Béla IV (1206 – 3 May 1270) was King of Hungary and Croatia between 1235 and 1270, and Duke of Styria from 1254 to 1258. As the oldest son of King Andrew II, he was crowned upon the initiative of a group of influential noblemen in his father's lifetime in 1214. His father, who strongly opposed Béla's coronation, refused to give him a province to rule until 1220. In this year, Béla was appointed Duke of Slavonia, also with jurisdiction in Croatia and Dalmatia. Around the same time, Béla married Maria, a daughter of Theodore I Laskaris, Emperor of Nicaea. From 1226, he governed Transylvania as duke. He supported Christian missions among the pagan Cumans who dwelled in the plains to the east of his province. Some Cuman chieftains acknowledged his suzerainty and he adopted the title of King of Cumania in 1233. King Andrew died on 21 September 1235 and Béla succeeded him. He attempted to restore royal authority, which had diminished under his father. For this purpose, he revised his predecessors' land grants and reclaimed former royal estates, causing discontent among the noblemen and the prelates. The Mongols invaded Hungary and annihilated Béla's army in the Battle of Mohi on 11 April 1241. He escaped from the battlefield, but a Mongol detachment chased him from town to town as far as Trogir on the coast of the Adriatic Sea. Although he survived the invasion, the Mongols devastated the country before their unexpected withdrawal in March 1242. Béla introduced radical reforms in order to prepare his kingdom for a second Mongol invasion. He allowed the barons and the prelates to erect stone fortresses and to set up their private armed forces. He promoted the development of fortified towns. During his reign, thousands of colonists arrived from the Holy Roman Empire, Poland and other neighboring regions to settle in the depopulated lands. Béla's efforts to rebuild his devastated country won him the epithet of "second founder of the state" (Hungarian: második honalapító). He set up a defensive alliance against the Mongols, which included Daniil Romanovich, Prince of Halych, Boleslaw the Chaste, Duke of Cracow and other Ruthenian and Polish princes. His allies supported him in occupying the Duchy of Styria in 1254, but it was lost to King Ottokar II of Bohemia six years later. During Béla's reign, a wide buffer zone—which included Bosnia, Barancs (Braničevo, Serbia) and other newly conquered regions—was established along the southern frontier of Hungary in the 1250s. Béla's relationship with his oldest son and heir, Stephen, became tense in the early 1260s, because the elderly king favored his daughter Anna and his youngest child, Béla, Duke of Slavonia. He was forced to cede the territories of the Kingdom of Hungary east of the river Danube to Stephen, which caused a civil war lasting until 1266. Nevertheless, Béla's family was famed for his piety: he died as a Franciscan tertiary, and the veneration of his three saintly daughters—Kunigunda, Yolanda, and Margaret—was confirmed by the Holy See.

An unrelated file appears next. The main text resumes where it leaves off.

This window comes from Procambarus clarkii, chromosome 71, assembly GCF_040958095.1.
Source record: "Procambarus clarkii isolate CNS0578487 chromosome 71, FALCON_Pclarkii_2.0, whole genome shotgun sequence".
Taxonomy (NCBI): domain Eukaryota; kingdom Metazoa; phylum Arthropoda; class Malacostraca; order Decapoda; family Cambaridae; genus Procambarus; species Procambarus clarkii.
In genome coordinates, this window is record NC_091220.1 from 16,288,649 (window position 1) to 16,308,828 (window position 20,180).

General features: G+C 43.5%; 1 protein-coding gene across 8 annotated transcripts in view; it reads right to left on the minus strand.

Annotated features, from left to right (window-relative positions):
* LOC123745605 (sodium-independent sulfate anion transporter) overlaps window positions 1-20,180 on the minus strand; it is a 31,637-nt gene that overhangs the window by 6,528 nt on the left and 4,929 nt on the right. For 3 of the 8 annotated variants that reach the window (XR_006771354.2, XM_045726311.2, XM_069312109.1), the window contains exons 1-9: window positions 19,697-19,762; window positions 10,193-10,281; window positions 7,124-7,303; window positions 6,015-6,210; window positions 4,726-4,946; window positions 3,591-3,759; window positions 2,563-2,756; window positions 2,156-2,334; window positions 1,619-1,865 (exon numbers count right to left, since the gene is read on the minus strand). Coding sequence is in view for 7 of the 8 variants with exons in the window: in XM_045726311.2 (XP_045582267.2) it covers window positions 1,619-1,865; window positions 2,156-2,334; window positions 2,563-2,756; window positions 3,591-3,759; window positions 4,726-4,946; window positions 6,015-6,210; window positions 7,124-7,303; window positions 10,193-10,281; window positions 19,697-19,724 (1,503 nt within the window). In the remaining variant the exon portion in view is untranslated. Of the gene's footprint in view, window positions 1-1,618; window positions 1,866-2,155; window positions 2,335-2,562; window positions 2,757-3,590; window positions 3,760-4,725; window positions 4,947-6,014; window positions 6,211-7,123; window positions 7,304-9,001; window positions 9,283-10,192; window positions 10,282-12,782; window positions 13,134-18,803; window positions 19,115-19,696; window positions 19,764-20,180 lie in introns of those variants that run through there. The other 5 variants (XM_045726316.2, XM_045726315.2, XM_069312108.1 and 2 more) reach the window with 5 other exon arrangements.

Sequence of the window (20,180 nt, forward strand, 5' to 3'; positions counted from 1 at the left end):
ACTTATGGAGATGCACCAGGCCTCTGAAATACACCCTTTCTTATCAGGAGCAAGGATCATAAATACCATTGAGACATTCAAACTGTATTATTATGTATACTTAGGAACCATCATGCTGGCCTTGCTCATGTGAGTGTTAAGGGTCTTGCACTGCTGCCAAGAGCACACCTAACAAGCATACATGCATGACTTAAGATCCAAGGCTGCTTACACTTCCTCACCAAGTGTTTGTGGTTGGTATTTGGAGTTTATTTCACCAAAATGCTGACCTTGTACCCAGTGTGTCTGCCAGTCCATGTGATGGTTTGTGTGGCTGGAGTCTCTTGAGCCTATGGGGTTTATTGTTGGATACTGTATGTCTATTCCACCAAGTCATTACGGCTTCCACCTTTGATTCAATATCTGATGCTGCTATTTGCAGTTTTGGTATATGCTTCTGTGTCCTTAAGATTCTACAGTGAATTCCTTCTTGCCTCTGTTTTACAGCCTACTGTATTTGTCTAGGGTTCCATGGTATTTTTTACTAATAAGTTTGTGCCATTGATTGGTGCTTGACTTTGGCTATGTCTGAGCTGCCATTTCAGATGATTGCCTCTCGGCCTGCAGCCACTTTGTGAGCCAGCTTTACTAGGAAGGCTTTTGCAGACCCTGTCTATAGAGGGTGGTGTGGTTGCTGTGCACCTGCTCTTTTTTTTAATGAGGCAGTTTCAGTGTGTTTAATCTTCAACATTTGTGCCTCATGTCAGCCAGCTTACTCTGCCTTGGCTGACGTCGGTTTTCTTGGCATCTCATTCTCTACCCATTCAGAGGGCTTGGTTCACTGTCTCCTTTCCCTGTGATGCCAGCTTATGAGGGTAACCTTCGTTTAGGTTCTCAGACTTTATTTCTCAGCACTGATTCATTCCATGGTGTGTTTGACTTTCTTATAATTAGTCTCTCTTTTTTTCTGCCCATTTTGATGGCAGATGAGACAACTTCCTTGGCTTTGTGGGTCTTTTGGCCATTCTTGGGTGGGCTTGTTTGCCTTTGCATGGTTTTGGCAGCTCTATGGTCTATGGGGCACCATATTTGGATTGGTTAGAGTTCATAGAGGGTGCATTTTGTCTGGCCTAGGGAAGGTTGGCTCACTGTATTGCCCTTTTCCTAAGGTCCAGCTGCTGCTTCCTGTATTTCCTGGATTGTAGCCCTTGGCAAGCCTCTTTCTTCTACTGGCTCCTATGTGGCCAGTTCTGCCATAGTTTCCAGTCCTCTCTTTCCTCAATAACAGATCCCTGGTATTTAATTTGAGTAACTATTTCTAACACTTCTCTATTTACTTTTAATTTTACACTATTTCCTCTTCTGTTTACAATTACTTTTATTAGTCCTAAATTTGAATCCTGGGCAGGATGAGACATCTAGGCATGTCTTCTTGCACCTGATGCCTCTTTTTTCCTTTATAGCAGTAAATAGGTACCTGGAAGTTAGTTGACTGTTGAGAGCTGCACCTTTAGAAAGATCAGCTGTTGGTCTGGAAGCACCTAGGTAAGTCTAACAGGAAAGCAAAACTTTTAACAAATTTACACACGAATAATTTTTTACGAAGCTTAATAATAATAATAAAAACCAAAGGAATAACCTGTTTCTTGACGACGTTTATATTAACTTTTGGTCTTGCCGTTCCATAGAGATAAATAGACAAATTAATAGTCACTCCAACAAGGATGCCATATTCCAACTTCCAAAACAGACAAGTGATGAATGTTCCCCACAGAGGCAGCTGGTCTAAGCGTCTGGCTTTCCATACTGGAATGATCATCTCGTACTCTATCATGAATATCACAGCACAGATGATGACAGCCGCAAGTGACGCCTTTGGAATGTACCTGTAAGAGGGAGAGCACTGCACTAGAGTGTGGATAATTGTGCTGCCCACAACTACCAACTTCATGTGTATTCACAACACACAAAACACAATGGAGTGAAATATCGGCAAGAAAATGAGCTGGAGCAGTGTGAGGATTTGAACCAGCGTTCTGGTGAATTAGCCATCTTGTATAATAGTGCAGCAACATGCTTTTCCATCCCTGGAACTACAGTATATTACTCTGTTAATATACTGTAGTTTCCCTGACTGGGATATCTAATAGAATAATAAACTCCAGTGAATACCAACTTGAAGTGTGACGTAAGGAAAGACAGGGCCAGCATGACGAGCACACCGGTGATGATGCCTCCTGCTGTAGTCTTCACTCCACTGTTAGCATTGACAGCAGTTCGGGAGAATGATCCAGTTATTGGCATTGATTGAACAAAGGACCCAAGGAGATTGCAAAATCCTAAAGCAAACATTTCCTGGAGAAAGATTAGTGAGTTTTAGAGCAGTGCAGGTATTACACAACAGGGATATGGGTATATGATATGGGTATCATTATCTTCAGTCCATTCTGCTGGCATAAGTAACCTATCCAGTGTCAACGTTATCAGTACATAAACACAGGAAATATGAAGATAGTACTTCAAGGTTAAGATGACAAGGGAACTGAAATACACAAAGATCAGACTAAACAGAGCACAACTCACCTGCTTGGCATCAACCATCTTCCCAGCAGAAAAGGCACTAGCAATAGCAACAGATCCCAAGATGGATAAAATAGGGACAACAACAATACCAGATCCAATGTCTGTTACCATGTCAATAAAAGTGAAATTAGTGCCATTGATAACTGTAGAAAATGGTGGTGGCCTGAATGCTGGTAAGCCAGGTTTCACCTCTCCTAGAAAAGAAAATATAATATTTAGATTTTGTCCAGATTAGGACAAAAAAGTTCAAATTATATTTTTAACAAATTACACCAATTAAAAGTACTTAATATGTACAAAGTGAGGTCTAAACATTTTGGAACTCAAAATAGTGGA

Photo of Carol II of Romania

9. Carol II of Romania (1893 - 1953)

With an HPI of 70.51, Carol II of Romania is the 9th most famous Romanian Politician.  His biography has been translated into 45 different languages.